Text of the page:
Josh (played by newcomer Louis Corbett) anticipated a boring trip to see his father, Chris Chase (the always reliable Sam Neill), on an archaeological dig in China. At the airport, the boy is surprised to be picked up by Dr. Li (Wang Ji) instead of his old man; but Li is also retrieving her own daughter, Ling (Li Lin Jin), who will also be spending the summer there. They make fast friends, especially when they together stumble across a secret they share: there’s a dragon living beneath an old temple. According to legend, the dragon is missing its life source – a glowing `pearl’ that, in the wrong hands, can bring the world to its knees. Josh and Ling will join forces to find the pearl and see it returned to its rightful owner before the forces of evil can use it to do their bidding.
Knowing nothing about it except that the story took place in China I thought it would be a good waste of an evening. It was. A waste, that is. There is a long standing tradition among American film viewers that, with rare exception, any movie with the word “dragon” in its title is going to be disappointing. The Dragon Pearl is not one of those exceptions. The entire thing feels like it was written, cast, and directed by a high school drama team. The story is bland and predictable, following the typical adventure theme. The characters were cookie cutter clones of every adventure movie character we’ve seen. The actors might as well be made of cardboard for all the emotion they showed.
The dragon itself amazed me. It wasn’t very good (it looked like a plastic toy) but the amount of fluidity to its movement was excellent. It swam through the air, curling around itself, almost like a slow moving eel. They really should have textured it better. Sam Neil was in it and didn’t want to be – story line is way too predictable with typical parent/kid relationships – action sequences really should be left out, they are awful. Filmed in Hengdian World Studios (Forbidden Kingdom featuring Jet Li and Jackie Chan, Zhang Yimou’s Hero etc), the sets involving the underground emperor’s tomb and the golden dragon’s cave are very convincing. Perhaps that is the only redeeming factor I can attribute to this flick.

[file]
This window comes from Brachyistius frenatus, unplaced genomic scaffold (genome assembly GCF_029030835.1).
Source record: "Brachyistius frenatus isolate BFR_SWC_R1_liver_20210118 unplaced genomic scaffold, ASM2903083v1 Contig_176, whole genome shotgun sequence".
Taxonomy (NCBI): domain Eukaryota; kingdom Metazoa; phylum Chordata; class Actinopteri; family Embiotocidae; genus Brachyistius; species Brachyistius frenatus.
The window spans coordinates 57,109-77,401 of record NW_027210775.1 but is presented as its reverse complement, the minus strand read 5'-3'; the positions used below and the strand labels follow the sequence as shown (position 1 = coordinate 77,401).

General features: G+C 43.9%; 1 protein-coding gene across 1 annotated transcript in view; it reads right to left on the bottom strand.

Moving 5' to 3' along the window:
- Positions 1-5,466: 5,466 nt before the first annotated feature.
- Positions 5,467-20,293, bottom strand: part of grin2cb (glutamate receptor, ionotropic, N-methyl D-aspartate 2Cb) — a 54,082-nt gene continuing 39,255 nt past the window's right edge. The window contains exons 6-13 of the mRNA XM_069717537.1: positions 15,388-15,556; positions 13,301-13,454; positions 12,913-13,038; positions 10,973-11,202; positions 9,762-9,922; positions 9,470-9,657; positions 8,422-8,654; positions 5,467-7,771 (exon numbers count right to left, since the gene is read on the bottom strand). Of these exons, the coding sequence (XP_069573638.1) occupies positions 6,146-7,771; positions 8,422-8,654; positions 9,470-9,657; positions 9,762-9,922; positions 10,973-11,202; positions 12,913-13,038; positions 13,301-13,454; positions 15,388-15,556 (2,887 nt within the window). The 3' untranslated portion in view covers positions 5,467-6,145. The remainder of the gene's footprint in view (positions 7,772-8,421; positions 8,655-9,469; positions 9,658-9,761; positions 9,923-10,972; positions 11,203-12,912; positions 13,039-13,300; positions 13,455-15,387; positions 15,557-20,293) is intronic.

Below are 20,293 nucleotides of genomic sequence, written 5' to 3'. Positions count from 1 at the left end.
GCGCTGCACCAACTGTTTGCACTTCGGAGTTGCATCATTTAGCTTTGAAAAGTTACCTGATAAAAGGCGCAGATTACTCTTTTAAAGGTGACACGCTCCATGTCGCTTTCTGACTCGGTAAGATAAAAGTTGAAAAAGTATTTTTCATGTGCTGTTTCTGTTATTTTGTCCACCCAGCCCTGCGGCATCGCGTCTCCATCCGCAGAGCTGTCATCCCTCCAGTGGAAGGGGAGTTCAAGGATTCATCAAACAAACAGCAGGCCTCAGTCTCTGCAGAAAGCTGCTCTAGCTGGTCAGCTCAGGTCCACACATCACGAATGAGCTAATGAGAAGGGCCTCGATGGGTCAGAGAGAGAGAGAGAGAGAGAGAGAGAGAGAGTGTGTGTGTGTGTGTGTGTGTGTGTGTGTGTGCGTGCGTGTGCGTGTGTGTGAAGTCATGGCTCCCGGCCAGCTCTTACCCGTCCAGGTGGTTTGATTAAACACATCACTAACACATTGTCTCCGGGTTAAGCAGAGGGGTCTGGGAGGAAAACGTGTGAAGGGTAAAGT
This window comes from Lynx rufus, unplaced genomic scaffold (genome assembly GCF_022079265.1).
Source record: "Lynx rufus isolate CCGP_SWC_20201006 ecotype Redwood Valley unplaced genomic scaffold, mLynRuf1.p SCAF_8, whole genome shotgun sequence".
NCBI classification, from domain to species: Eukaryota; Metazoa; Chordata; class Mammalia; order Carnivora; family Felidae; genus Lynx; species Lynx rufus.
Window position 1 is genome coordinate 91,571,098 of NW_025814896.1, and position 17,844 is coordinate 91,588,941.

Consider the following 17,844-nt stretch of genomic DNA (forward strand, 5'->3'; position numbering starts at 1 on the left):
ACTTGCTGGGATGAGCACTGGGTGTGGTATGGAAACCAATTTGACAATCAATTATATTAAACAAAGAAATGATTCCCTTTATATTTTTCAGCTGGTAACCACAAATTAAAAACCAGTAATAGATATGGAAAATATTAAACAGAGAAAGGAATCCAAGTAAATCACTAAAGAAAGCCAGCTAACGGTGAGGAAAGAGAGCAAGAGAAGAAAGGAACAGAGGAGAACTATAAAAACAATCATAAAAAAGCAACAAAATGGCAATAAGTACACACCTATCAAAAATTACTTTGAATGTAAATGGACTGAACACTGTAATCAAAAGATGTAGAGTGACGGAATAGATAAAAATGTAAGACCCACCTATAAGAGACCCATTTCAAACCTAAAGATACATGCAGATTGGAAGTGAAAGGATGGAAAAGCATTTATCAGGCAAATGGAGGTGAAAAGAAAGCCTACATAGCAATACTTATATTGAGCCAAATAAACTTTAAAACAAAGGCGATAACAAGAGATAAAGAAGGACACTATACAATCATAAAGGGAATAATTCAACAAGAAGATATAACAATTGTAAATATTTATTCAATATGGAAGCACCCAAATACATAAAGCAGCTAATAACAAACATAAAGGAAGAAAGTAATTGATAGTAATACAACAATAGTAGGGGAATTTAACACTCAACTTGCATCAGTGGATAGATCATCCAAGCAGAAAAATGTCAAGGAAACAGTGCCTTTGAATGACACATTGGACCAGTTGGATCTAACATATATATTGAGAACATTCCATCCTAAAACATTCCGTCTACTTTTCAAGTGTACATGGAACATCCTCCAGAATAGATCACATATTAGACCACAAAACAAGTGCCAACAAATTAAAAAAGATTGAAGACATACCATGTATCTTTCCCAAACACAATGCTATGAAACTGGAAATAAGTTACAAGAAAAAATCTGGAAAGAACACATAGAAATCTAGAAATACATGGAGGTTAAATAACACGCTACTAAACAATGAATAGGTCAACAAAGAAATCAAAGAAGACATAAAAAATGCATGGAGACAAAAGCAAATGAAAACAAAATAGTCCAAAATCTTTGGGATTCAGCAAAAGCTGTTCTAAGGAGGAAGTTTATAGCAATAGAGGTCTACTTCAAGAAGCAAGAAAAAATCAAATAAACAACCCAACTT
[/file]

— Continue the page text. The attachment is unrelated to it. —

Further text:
Of course, the inclusion of Sam Neill in THE DRAGON PEARL’s cast will draw comparisons to this film and that Steven Spielberg film involving dinosaurs, but PEARL is a much more modest picture. A joint effort between Australia and China, Pearl is relatively light on effects but big on heart, in much the same way so many other Spielberg pictures are. I imagine the idea was to combine the beauty and artistry of the Chinese cinema and give it a plot that won’t confuse westerners who don’t understand the real complexity of good and evil. The film did not do as well of a job as I had hoped. I can’t imagine a lot of kids wanting to see this more than once. I did like the drumming at the end during the credit roll. Might make for a rental on family night.